This year, another change is that Lake Eufaula will have its own separate zone. In past years, most hunters selected for the Southeast Zone traveled to Lake Eufaula in their quest to harvest an alligator. In an effort to better distribute this harvest pressure throughout the Southeast Zone and to more closely manage the Lake Eufaula population, the Lake Eufaula Zone was established.  The Southeast Zone hunters will have the option to either pursue their gators on private lands (with landowner permission) or on the various rivers such as the Pea and Choctawhatchee that occur in that zone.

“We continue to observe and survey the populations of each zone annually,” Nix said. “Due to the data we received, we broke out Lake Eufaula to protect and enhance that particular zone. Twenty tags are what we felt comfortable with for Lake Eufaula. And there is an 8-foot length restriction on Lake Eufaula in order to protect the females in that population.”

Lake Eufaula hunters can pursue gators during daytime and nighttime hours from sunset on August 14 to sunrise on October 5. Only nighttime hunting is allowed from 8 p.m. to 6 a.m. in the remaining zones. Lake Eufaula Zone encompasses the public Alabama state waters only in the Walter F. George Reservoir (Lake Eufaula) and its navigable tributaries, south of Hwy 208 (Omaha Bridge). This zone excludes the Eufaula National Wildlife Refuge.

The Southeast Zone (excluding Lake Eufaula and its associated tributaries) includes the private and public waters in Barbour, Coffee, Covington, Dale, Geneva, Henry, Houston and Russell counties. This zone will have 40 tags for 2015.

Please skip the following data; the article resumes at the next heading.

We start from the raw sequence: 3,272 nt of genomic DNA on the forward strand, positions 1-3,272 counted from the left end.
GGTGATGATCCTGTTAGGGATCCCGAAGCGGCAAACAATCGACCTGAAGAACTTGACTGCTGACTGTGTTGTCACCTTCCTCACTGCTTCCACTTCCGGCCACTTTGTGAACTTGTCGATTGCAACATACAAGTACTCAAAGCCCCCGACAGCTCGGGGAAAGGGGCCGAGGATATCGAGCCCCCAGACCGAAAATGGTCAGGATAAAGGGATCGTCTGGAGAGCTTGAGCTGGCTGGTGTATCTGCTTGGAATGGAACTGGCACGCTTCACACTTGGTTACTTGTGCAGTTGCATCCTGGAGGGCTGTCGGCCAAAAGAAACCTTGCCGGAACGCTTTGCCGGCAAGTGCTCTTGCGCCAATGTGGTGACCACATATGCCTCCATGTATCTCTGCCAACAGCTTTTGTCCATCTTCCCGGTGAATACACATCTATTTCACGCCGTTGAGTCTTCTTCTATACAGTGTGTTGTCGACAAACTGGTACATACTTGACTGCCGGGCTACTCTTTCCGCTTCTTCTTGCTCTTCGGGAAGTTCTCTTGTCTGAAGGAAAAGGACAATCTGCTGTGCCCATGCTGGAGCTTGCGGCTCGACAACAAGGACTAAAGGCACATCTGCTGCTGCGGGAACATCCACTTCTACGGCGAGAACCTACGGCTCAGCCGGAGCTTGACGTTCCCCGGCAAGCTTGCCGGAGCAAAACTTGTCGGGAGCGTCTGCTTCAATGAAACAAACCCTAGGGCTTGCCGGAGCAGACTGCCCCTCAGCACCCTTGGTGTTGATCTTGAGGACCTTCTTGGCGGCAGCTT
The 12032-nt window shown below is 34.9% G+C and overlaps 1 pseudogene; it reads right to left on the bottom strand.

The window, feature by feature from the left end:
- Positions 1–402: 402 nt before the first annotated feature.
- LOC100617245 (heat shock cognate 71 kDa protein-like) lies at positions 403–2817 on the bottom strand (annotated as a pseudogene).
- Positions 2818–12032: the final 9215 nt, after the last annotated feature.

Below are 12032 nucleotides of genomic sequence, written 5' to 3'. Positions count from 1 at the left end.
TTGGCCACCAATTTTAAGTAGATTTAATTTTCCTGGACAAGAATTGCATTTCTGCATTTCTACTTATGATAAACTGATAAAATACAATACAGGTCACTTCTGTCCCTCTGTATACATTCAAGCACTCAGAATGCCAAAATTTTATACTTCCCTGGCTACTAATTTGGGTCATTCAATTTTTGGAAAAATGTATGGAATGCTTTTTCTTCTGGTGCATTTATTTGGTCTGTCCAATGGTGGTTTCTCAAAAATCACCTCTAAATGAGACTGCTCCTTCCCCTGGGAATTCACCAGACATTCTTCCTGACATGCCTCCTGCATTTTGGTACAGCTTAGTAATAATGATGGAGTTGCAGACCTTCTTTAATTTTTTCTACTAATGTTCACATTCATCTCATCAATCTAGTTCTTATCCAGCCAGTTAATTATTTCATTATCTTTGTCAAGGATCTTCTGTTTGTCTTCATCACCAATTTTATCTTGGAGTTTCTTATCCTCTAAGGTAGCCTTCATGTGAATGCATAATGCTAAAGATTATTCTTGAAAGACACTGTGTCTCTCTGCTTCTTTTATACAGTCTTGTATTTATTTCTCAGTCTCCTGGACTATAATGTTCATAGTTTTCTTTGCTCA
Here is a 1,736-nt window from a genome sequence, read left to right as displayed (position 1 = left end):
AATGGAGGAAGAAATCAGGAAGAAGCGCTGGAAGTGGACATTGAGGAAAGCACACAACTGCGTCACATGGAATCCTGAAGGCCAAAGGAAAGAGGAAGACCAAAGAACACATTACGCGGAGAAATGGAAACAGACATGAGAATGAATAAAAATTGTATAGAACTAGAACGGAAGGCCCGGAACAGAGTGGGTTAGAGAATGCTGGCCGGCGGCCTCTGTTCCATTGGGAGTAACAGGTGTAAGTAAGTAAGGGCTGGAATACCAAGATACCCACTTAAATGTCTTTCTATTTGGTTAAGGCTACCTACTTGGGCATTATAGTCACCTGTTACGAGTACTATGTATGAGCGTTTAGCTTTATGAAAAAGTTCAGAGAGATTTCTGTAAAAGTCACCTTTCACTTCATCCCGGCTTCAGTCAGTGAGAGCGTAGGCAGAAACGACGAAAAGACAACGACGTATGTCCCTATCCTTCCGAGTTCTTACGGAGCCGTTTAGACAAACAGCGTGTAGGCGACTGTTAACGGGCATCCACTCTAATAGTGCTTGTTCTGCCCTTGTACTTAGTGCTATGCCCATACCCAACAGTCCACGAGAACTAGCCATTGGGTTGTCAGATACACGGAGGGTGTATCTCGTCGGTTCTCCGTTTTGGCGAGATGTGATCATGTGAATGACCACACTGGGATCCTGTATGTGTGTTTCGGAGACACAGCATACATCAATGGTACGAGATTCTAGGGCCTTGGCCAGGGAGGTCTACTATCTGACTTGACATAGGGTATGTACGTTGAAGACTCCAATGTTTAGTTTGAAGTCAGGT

There are no length limits on any area except for the Lake Eufaula Zone.

Again this year, the Southwest Zone will have the most tags, 150. The Southwest Zone includes the private and public waters in Baldwin and Mobile counties and private and public waters in Washington, Clarke, and Monroe counties that lie east of U.S. Highway 43 and south of U.S. Highway 84.

The West Central Zone, where Mandy Stokes’ world-record gator of 15 feet, 11 inches was taken last year, will again have 50 tags. The West Central Zone includes the private and public waters in Monroe (north of U.S. Highway 84), Wilcox and Dallas counties.

Successful applicants will be required to attend and complete the Alligator Training Course, provided by the Wildlife and Freshwater Fisheries staff, associated with the zone where the tag was drawn. After completion of the course, drawn applicants will be eligible for an Alligator Possession Tag.

For the Southwest Alabama zone, the course will be held twice on July 25 at the Five Rivers complex in Spanish Fort, Ala. The first class will be from 10 a.m. until noon. The second class will be from 1 p.m. to 3 p.m.

For the Southeast Alabama and Lake Eufaula zones, the course will be held from 10 a.m. to noon on Aug. 8 at the Chamber of Commerce Office in Eufaula, Ala.

The course for the West Central Zone will be held from 10 a.m. to noon on Aug. 1 at the Central Alabama Farmers Co-Op in Selma, Ala.

Those who are selected for the Southwest Alabama hunt and have attended the course at Five Rivers as a permittee or alternate in prior years may be exempted from this requirement. All others will be required to attend this year’s class at Five Rivers in Spanish Fort. If you were selected for the West Central Alabama hunt and have attended the course at the Central Alabama Farmer’s Co-Op in Selma as a permittee or alternate in prior years, you may be exempted from this requirement. All others will be required to attend and complete this year’s class at Alabama Farmers Co-Op in Selma.

Nix said individuals drawn in one zone cannot attend the Alligator Training Course for another zone.

“It’s very specific,” he said. “You must attend the training class for the area where the tag was drawn.

“This year, we’ve added an alligator training video. There is a link on the page when the hunter accepted their tag. We encourage hunters and alternates to watch the video before attending their training classes.”